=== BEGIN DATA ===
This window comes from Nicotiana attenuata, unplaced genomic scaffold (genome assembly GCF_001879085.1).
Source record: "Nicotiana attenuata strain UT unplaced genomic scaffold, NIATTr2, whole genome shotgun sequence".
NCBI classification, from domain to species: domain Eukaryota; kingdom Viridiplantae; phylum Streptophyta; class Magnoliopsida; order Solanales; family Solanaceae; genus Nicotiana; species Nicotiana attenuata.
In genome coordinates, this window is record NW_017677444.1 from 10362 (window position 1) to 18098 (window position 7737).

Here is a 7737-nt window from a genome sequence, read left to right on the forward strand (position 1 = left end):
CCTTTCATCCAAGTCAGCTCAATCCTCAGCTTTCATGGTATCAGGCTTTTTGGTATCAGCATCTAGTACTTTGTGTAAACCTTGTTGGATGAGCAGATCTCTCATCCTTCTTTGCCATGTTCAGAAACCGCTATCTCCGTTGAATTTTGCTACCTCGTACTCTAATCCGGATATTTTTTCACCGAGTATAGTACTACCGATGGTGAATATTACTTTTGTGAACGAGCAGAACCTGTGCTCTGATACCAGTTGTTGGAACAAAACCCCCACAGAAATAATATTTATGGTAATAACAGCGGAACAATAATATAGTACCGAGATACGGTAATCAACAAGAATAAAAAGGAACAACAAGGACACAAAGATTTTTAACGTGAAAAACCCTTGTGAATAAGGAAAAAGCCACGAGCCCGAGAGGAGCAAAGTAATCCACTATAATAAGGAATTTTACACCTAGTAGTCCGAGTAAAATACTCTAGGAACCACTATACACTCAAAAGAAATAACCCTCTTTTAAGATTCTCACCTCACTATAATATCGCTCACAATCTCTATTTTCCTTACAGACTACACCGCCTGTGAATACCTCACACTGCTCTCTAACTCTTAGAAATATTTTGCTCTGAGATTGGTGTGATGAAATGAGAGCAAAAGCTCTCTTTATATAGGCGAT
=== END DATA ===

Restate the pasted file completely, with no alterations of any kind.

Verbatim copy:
This window comes from Nicotiana attenuata, unplaced genomic scaffold (genome assembly GCF_001879085.1).
Source record: "Nicotiana attenuata strain UT unplaced genomic scaffold, NIATTr2, whole genome shotgun sequence".
NCBI classification, from domain to species: domain Eukaryota; kingdom Viridiplantae; phylum Streptophyta; class Magnoliopsida; order Solanales; family Solanaceae; genus Nicotiana; species Nicotiana attenuata.
In genome coordinates, this window is record NW_017677444.1 from 10362 (window position 1) to 18098 (window position 7737).

Here is a 7737-nt window from a genome sequence, read left to right on the forward strand (position 1 = left end):
CCTTTCATCCAAGTCAGCTCAATCCTCAGCTTTCATGGTATCAGGCTTTTTGGTATCAGCATCTAGTACTTTGTGTAAACCTTGTTGGATGAGCAGATCTCTCATCCTTCTTTGCCATGTTCAGAAACCGCTATCTCCGTTGAATTTTGCTACCTCGTACTCTAATCCGGATATTTTTTCACCGAGTATAGTACTACCGATGGTGAATATTACTTTTGTGAACGAGCAGAACCTGTGCTCTGATACCAGTTGTTGGAACAAAACCCCCACAGAAATAATATTTATGGTAATAACAGCGGAACAATAATATAGTACCGAGATACGGTAATCAACAAGAATAAAAAGGAACAACAAGGACACAAAGATTTTTAACGTGAAAAACCCTTGTGAATAAGGAAAAAGCCACGAGCCCGAGAGGAGCAAAGTAATCCACTATAATAAGGAATTTTACACCTAGTAGTCCGAGTAAAATACTCTAGGAACCACTATACACTCAAAAGAAATAACCCTCTTTTAAGATTCTCACCTCACTATAATATCGCTCACAATCTCTATTTTCCTTACAGACTACACCGCCTGTGAATACCTCACACTGCTCTCTAACTCTTAGAAATATTTTGCTCTGAGATTGGTGTGATGAAATGAGAGCAAAAGCTCTCTTTATATAGGCGAT